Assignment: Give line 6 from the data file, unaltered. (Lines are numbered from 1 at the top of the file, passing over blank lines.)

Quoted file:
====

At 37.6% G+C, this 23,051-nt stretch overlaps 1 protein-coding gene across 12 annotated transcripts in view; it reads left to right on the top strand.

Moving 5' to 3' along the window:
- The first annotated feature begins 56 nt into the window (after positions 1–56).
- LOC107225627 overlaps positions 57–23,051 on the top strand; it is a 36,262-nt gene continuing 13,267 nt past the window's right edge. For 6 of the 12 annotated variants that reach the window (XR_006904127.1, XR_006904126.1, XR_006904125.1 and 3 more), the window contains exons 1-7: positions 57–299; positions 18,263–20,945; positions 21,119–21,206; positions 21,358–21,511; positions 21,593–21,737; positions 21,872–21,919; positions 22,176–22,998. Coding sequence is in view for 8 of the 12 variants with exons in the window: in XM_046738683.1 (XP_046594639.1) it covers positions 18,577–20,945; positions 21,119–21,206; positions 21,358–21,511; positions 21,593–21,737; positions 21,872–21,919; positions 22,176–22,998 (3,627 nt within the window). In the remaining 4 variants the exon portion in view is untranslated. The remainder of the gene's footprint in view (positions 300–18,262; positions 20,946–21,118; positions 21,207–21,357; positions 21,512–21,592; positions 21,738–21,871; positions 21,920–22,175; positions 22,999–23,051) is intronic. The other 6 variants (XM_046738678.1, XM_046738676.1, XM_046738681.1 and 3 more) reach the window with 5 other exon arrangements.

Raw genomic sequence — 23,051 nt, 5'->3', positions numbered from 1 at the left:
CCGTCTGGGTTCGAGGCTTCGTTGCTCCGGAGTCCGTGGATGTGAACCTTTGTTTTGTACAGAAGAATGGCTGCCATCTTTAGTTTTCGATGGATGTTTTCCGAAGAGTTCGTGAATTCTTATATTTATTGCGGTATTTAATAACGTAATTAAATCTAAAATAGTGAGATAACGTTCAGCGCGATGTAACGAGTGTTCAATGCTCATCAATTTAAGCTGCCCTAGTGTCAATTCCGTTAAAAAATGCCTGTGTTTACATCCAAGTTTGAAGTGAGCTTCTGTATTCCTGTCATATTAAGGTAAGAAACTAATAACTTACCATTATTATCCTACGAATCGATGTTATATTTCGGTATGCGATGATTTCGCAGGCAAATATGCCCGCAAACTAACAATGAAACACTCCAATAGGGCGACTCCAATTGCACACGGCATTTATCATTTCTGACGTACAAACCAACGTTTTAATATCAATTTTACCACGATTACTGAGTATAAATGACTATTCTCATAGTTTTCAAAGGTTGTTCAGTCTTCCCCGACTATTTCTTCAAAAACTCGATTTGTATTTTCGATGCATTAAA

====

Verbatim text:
CCGTCTGGGTTCGAGGCTTCGTTGCTCCGGAGTCCGTGGATGTGAACCTTTGTTTTGTACAGAAGAATGGCTGCCATCTTTAGTTTTCGATGGATGTTTTCCGAAGAGTTCGTGAATTCTTATATTTATTGCGGTATTTAATAACGTAATTAAATCTAAAATAGTGAGATAACGTTCAGCGCGATGTAACGAGTGTTCAATGCTCATCAATTTAAGCTGCCCTAGTGTCAATTCCGTTAAAAAATGCCTGTGTTTACATCCAAGTTTGAAGTGAGCTTCTGTATTCCTGTCATATTAAGGTAAGAAACTAATAACTTACCATTATTATCCTACGAATCGATGTTATATTTCGGTATGCGATGATTTCGCAGGCAAATATGCCCGCAAACTAACAATGAAACACTCCAATAGGGCGACTCCAATTGCACACGGCATTTATCATTTCTGACGTACAAACCAACGTTTTAATATCAATTTTACCACGATTACTGAGTATAAATGACTATTCTCATAGTTTTCAAAGGTTGTTCAGTCTTCCCCGACTATTTCTTCAAAAACTCGATTTGTATTTTCGATGCATTAAA